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CHRISTINA HEFFERAN HARVARD GRADUATE SCHOOL OF DESIGN PORTFOLIO IN ARCHITECTURE


CONTENTS ARTIST TOWER - 03 -

WATERFRONT LIBRARY - 11 -

HIDDEN ROOM - 15 -

DANGER - 19 -

DORMITORY - 23 -

NASSAU STREET - 27 -

JAY STREET -29 -

BERN - 31 -


ARTIST TOWER Fall 2016 Academic Studio Critic | Maryann Thompson Nominated for Platform 10 This three week investigation sought to create a four-story dormitory using 960 linear feet of continuous façade per level. Beginning with a formal investigation of the bolt, ideas of seeming self-similarity and symmetry were explored. The final form’s exterior is symmetric and uniform. From the interior, however, an imbalance is formed as a resultant of various programmatic components required by the brief. Two staircases, with different trajectories, landing heights, and overall shape, are inserted into the building at opposite ends, creating a duality of interior conditions that vie for territory. Though the building is a single enclosed form, its interior is distinctly segmented. Two lobes of space have uniquely different floors heights, creating moments of visual interconnectedness within the interior. The meeting of these two systems manifests in a central rift in the floor plates, creating an opening within that acts to flood the building with light from its central corridor, compensating for the shade produced by its cantilevered form. Ultimately, the two distinct lobes are connected at the fourth floor via a large, shared common space. The appearance of the common rooms indicates a stitching of space, either laterally or vertically. These zones register on the façade as moments of fusion, and their removal is indicated by a feathering between levels.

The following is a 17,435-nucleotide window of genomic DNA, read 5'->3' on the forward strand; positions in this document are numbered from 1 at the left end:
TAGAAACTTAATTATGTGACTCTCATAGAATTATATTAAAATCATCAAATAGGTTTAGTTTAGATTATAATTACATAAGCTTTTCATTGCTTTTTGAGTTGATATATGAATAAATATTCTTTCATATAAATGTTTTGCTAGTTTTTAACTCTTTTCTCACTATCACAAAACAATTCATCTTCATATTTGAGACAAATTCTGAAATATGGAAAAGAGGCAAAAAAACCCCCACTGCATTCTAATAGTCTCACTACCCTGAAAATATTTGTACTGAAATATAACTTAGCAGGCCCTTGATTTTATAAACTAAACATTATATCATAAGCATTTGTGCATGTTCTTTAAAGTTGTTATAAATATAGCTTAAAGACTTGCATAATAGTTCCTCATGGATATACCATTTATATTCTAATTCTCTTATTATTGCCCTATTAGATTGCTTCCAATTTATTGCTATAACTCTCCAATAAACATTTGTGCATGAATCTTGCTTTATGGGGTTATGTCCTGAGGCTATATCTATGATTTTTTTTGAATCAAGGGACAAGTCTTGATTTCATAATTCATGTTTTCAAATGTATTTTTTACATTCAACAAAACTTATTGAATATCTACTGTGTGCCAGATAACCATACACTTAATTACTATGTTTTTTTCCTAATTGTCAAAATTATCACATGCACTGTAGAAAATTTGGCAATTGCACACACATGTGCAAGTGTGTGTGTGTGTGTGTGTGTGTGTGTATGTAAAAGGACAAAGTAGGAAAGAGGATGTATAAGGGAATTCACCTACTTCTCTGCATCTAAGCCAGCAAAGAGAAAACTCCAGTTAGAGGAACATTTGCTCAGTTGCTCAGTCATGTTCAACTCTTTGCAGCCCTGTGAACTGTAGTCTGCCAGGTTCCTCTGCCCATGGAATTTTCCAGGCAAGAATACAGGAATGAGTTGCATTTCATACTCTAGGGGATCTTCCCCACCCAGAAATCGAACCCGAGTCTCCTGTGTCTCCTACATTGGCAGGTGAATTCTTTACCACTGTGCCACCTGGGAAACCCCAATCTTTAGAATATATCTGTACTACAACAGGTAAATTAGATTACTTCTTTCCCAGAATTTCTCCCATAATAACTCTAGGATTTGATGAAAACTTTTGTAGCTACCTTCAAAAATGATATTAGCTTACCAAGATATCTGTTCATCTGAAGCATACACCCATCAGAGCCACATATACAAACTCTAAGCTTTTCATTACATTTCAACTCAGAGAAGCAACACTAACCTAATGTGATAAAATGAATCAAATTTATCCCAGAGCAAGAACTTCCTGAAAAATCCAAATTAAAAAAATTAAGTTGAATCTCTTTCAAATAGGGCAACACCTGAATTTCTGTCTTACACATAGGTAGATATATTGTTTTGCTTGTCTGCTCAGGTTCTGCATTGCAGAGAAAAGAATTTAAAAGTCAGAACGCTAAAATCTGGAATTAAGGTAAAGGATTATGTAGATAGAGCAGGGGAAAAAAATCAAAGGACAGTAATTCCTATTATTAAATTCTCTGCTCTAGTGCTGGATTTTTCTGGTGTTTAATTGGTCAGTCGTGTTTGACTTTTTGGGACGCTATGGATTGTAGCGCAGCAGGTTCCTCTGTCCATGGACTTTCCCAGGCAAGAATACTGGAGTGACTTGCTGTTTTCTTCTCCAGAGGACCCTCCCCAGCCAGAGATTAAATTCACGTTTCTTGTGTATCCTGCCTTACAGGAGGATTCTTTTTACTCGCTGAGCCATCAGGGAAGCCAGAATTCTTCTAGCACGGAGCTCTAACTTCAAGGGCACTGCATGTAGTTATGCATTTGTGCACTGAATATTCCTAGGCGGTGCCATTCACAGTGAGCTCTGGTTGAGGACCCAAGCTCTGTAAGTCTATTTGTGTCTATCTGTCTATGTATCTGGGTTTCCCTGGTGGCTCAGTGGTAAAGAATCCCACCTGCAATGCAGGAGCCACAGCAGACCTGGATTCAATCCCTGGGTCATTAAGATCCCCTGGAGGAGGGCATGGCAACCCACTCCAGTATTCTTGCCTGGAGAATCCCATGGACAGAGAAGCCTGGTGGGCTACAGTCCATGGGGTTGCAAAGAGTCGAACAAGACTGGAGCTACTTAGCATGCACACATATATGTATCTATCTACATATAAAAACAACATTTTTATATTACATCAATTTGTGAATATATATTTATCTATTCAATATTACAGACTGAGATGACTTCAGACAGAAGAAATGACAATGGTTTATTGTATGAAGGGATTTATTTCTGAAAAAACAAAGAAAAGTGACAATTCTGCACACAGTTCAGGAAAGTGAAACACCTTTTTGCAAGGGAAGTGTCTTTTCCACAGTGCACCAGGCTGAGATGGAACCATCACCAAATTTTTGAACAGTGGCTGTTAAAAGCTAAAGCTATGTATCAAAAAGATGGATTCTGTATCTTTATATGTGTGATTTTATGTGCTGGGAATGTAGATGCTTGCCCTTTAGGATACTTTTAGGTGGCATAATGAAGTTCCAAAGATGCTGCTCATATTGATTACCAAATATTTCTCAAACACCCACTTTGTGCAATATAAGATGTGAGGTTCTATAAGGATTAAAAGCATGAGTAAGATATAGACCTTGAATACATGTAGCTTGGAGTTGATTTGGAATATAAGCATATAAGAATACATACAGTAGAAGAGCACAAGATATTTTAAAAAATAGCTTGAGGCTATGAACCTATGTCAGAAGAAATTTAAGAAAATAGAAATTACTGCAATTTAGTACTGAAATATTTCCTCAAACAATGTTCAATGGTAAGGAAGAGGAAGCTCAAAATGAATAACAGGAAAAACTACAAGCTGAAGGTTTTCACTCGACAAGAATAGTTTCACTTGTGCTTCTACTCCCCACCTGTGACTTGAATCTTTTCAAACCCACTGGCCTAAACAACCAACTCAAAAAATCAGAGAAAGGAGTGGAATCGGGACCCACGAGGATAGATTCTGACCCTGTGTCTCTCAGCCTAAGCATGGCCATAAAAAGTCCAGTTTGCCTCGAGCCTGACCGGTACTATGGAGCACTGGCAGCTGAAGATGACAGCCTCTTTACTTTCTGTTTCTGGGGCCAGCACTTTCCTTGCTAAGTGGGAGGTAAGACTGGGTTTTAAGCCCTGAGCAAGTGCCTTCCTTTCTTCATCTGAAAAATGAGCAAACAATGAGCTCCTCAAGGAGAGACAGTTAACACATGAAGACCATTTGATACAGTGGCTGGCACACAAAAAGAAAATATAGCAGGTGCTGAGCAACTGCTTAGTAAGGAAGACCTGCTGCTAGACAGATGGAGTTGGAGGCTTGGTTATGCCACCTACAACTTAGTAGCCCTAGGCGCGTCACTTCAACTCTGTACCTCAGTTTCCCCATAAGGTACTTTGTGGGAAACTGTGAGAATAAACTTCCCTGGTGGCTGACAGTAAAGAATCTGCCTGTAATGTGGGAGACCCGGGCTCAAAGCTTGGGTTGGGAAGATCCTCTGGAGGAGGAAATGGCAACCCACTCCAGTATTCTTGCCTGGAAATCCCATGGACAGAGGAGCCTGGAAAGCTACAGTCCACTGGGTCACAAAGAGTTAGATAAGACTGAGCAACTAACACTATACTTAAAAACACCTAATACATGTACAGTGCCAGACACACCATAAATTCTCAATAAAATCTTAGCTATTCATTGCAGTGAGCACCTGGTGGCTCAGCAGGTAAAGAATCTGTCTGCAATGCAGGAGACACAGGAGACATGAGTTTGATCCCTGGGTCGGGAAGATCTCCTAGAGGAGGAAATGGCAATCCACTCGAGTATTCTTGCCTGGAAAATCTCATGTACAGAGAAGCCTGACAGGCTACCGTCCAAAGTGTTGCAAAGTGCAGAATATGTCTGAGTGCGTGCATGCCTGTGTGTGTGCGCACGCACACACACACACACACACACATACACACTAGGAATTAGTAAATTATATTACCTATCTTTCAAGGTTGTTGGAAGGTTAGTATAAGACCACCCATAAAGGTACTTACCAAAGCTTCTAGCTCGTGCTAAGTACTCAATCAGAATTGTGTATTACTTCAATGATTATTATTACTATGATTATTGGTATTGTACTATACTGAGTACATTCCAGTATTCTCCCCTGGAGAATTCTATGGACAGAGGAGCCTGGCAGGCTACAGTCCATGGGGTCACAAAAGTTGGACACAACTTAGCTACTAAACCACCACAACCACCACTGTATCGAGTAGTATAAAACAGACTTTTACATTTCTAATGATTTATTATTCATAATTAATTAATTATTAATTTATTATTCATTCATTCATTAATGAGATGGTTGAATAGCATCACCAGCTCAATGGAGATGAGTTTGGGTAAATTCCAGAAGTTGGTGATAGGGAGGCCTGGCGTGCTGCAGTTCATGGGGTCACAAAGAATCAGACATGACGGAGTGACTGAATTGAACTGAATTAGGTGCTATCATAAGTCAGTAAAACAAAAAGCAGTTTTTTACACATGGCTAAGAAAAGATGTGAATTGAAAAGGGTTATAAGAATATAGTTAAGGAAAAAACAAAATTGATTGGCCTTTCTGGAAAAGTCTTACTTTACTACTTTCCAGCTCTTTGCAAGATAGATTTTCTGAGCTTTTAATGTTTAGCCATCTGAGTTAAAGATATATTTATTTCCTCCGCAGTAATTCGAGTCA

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04


The tower begins as a single, stepped, self-shading module, oriented about a vertical datum. The interlocking forms of the module grow to encapsulate the programmatic demands of the tower. The form is then placed into site, where its geometries are distorted in response to demands placed upon it by building codes and environmental necessities.

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The tower’s form is linked through a series of artist studios that spiral around the tower’s shaft. These double height studio spaces receive ample natural light, and aggregate to create a topographic landscape above. These stacked outdoor spaces are open to the public, and provide access to the gallery network.

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Level 30

The tower’s hotel floors (left) are organized around a central, two-level gallery space. The gallery is populated by the floor’s artist-in-residence. Guest rooms, offset by a sectional displacement, open to the gallery while ensuring privacy. The hotel plans (right) stack to create an interiorized exterior circulation system. The path shown in red shows the linkage of each individual guest floor, while the path in orange reveals how each gallery is connected as part of a larger, porous network of galleries and artist studios.

Level 29